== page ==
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Illieston Castle

House (Period Unassigned)

Site Name Illieston Castle

Classification House (Period Unassigned)

Alternative Name(s) Elliston; Illieston House

Canmore ID 50364

Site Number NT16NW 6

NGR NT 10086 69981

Datum OSGB36 - NGR

Permalink http://canmore.org.uk/site/50364

Ordnance Survey licence number 100057073. All rights reserved.
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Administrative Areas

  • Council West Lothian
  • Parish Kirkliston (West Lothian)
  • Former Region Lothian
  • Former District West Lothian
  • Former County West Lothian

Recording Your Heritage Online

Illieston, 1663 and earlier

All that remains of this ancient country seat on the slopes of the River Almond, reached along a tree-lined avenue, is the 'main house' and the adjacent kitchen garden. Bought by Edinburgh advocate John Ellis as a country villa and adorned with a splendid baroque gateway in 1663 (along the lines of Midhope's). Otherwise little discernible change. The main house, containing the footprint of a small tower inside, has had a new staircase added to the south in the later 16th century, with a delightful study 'cabinet for your books' on top almost certainly looking south over the privy garden. Shorn of harl, and in deep russet rubble, it is not entirely convincing as though Illieston - like Houstoun, Kirkhill and so many others - has undergone alteration. Unusual dormer windows, blocked windows/entrances in the west gable, and three blind armorial panels on the north façade, two of them forming a stack with the windows that would normally be above the main entrance. Steading undergoing conversion to housing.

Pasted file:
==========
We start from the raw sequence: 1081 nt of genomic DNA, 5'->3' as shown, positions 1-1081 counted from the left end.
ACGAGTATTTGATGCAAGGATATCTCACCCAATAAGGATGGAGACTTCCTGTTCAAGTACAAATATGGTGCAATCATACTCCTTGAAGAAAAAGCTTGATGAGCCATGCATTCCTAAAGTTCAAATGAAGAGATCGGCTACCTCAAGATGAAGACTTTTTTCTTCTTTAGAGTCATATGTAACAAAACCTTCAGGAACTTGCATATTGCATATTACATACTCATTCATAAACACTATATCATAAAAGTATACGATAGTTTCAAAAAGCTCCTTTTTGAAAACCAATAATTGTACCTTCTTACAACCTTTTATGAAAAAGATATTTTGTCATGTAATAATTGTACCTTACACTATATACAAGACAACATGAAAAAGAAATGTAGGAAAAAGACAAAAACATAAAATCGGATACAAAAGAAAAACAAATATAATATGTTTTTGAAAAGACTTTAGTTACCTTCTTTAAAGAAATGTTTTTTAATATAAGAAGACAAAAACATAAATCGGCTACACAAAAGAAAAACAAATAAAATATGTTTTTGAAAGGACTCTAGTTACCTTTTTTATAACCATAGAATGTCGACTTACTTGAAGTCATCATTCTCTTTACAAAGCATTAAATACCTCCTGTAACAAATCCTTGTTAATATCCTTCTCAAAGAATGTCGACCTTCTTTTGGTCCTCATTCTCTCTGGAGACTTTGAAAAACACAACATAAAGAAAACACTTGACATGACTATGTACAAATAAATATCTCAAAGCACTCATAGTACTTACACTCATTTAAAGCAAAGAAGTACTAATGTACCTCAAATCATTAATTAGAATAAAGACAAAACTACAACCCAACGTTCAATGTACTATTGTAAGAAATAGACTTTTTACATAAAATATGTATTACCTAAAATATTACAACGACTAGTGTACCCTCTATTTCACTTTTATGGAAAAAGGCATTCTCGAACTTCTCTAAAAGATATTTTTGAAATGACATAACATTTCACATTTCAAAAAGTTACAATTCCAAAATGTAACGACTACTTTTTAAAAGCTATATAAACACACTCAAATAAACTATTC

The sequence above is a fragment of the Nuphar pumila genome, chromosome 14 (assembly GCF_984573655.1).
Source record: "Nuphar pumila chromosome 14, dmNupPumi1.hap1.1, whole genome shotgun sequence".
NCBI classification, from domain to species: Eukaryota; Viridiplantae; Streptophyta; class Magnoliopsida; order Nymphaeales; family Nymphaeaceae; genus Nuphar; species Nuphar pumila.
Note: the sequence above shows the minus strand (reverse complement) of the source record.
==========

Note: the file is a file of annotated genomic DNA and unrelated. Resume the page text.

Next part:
Taken from "West Lothian: An Illustrated Architectural Guide", by Stuart Eydmann, Richard Jaques and Charles McKean, 2008. Published by the Rutland Press http://www.rias.org.uk

Archaeology Notes

NT16NW 6 10086 69981

(NT 10086 69981) Illieston (NR) (Ruins of)

OS 6" map (1856)

Illieston (NR) (Restored)

OS 6" map (1958)

Illieston, roofless in 1856, is described by MacGibbon and Ross as "recently restored, with its old features well preserved". It was built in the late 16th - early 17th century, and is rectangular on plan, with a projecting stair-tower on. The main block is at present 57'8" long, but it has evidently been designed to extend further W and was later extended, in a low building since removed. Rubble-walled, and with crow-stepped gables, the building is 3 storeys high, with the stair-tower 1 storey higher.

Tranter, calling the building Illieston House, as do the SDD, states it is now in use as a farmhouse, and notes a modern wing to the E.

The date, 1665, on the gateway to the N of the house, is too late for the style of the house.

The name of the property is a corrupiton of Elliston, having belonged to the Ellis family before passing to the Hopes of Hopetoun. In early days the house on these lands is said to ahve been a hunting-seat of the kings of Scotland, notably James II and IV.

D MacGibbon and T Ross 1892; RCAHMS 1929, visited 1926; N Tranter 1962; SDD List 1964

This house is generally as described.

Visited by OS (BS) 12 August 1974

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